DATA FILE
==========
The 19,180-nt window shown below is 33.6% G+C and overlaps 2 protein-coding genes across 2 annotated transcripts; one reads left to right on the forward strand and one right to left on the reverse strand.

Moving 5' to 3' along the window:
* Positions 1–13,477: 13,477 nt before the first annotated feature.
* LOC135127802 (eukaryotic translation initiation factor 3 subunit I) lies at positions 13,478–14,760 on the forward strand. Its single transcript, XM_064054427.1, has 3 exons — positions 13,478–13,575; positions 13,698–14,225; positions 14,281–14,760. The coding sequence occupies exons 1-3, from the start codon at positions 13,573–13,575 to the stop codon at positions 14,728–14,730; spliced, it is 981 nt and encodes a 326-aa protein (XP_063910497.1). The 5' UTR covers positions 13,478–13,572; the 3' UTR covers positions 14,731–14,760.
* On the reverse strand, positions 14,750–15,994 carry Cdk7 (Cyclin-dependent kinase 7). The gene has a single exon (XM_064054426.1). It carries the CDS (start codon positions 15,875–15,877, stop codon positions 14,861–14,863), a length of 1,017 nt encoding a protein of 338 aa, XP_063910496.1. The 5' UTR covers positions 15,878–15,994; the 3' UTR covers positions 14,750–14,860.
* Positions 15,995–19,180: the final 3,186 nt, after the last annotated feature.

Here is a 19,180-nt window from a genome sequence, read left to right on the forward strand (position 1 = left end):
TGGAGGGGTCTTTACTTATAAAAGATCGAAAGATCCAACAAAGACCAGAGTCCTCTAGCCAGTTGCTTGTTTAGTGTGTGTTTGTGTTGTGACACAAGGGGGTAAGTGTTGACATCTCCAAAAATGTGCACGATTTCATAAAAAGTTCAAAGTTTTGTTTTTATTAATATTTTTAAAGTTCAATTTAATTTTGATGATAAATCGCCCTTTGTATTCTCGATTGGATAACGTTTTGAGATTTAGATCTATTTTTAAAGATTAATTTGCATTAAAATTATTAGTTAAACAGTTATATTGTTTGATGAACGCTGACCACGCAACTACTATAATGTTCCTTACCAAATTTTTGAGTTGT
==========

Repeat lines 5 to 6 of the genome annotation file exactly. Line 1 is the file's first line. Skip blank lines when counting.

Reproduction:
* On the reverse strand, positions 14,750–15,994 carry Cdk7 (Cyclin-dependent kinase 7). The gene has a single exon (XM_064054426.1). It carries the CDS (start codon positions 15,875–15,877, stop codon positions 14,861–14,863), a length of 1,017 nt encoding a protein of 338 aa, XP_063910496.1. The 5' UTR covers positions 15,878–15,994; the 3' UTR covers positions 14,750–14,860.
* Positions 15,995–19,180: the final 3,186 nt, after the last annotated feature.